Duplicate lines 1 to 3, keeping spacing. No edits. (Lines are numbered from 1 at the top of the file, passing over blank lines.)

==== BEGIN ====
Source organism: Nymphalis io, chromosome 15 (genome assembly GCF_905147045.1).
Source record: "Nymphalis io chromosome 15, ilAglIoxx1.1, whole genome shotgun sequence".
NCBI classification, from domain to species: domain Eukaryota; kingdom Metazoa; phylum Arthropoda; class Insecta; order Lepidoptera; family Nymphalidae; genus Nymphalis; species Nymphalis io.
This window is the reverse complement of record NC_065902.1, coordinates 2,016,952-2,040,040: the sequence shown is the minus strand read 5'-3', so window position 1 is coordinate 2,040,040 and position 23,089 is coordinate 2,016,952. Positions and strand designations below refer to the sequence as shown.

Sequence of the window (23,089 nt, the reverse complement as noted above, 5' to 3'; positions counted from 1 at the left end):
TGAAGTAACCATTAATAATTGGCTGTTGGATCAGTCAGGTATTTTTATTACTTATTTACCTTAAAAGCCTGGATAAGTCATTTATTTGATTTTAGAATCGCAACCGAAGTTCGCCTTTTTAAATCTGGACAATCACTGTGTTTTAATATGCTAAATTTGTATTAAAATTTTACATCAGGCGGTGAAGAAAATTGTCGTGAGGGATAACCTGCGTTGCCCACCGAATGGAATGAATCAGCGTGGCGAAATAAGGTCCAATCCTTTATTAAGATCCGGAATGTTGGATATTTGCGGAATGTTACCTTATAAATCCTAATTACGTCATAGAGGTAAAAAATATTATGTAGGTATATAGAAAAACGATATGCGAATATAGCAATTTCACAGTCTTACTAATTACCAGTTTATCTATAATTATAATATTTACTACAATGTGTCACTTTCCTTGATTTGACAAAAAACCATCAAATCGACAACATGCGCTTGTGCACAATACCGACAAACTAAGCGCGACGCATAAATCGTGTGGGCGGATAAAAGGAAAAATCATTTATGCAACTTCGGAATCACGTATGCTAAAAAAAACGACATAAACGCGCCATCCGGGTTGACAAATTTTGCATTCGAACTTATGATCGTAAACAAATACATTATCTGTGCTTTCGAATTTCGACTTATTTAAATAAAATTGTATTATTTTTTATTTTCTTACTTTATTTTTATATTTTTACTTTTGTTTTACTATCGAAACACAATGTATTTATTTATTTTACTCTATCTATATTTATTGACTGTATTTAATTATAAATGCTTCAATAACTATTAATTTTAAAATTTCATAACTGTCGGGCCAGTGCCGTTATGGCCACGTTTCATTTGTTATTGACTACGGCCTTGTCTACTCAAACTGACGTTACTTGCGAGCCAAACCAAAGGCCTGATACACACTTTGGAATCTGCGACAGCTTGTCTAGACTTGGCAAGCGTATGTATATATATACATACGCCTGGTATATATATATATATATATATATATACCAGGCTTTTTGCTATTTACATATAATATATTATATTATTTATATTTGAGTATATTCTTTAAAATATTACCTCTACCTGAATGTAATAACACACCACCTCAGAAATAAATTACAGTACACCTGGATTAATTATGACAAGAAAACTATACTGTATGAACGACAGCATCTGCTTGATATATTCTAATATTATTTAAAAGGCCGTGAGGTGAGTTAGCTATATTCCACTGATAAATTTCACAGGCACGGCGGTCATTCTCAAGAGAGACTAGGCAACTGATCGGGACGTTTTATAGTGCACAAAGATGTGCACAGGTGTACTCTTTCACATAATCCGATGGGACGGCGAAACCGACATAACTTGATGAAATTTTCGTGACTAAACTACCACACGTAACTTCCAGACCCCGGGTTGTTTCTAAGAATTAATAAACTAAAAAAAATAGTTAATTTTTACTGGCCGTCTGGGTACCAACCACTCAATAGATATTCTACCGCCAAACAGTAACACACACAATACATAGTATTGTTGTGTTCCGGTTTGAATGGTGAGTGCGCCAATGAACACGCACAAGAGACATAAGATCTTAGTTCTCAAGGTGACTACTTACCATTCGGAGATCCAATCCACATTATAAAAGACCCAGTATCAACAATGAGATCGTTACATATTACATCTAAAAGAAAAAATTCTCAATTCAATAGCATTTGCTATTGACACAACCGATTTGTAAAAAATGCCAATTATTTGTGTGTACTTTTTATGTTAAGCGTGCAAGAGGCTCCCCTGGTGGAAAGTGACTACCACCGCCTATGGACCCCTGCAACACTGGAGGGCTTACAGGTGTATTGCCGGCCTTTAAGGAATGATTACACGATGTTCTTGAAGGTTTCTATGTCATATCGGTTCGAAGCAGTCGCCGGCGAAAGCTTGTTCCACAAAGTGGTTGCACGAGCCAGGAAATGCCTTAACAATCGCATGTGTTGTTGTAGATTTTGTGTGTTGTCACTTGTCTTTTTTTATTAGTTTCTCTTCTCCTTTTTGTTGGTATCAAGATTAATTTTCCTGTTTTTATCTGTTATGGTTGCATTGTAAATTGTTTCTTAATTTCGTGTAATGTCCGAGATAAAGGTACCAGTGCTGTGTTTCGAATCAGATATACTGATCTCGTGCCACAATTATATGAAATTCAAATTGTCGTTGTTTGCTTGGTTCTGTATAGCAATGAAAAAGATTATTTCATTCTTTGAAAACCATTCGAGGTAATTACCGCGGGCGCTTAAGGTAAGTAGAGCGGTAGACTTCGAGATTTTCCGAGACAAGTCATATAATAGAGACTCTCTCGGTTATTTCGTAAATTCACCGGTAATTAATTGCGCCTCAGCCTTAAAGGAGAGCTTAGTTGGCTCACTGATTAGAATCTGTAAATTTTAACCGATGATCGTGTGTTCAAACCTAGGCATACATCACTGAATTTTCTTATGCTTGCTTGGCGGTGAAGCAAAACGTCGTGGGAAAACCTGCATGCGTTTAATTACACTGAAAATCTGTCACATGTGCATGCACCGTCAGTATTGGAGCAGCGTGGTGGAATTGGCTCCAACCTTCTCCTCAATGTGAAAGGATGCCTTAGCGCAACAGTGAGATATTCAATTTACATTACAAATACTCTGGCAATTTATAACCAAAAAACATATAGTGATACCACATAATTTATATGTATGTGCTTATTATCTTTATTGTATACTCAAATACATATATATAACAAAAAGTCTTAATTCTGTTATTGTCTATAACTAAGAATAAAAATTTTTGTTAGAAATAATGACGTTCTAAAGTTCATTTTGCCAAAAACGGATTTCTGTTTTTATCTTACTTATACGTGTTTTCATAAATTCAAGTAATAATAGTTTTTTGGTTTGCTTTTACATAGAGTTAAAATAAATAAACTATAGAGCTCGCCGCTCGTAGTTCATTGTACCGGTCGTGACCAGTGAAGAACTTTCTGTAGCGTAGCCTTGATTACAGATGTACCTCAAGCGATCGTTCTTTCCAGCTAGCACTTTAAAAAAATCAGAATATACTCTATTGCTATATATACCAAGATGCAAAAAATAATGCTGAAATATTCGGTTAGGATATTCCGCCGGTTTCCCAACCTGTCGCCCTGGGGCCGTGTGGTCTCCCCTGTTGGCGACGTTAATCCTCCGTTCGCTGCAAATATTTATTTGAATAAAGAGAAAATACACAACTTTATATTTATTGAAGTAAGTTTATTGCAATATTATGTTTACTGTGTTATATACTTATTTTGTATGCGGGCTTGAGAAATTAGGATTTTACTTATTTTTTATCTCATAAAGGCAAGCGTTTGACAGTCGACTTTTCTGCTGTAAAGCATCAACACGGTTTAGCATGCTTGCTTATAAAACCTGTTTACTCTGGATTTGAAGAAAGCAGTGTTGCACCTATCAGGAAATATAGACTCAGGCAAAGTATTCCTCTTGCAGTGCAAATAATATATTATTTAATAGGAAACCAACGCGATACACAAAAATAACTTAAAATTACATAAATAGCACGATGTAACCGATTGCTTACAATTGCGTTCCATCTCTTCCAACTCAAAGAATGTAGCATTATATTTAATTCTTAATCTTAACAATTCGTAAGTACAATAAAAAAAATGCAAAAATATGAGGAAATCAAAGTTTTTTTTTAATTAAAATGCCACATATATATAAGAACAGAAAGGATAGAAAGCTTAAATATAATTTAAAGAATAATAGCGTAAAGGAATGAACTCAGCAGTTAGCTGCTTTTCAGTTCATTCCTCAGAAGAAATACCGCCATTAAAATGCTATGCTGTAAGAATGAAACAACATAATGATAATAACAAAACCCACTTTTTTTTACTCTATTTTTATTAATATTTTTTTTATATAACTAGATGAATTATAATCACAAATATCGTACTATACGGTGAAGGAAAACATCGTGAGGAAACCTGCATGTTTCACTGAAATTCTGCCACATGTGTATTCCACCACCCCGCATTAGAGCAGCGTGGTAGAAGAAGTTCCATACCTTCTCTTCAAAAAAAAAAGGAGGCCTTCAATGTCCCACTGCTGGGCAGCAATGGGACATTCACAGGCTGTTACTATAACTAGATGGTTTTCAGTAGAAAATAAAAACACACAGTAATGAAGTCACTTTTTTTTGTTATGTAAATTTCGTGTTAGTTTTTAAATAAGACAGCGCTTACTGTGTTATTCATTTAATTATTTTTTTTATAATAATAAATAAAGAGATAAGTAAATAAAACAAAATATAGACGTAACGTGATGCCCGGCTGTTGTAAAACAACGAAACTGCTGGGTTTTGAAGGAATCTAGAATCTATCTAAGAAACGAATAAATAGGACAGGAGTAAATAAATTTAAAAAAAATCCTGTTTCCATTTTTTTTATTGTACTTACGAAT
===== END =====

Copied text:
Source organism: Nymphalis io, chromosome 15 (genome assembly GCF_905147045.1).
Source record: "Nymphalis io chromosome 15, ilAglIoxx1.1, whole genome shotgun sequence".
NCBI classification, from domain to species: domain Eukaryota; kingdom Metazoa; phylum Arthropoda; class Insecta; order Lepidoptera; family Nymphalidae; genus Nymphalis; species Nymphalis io.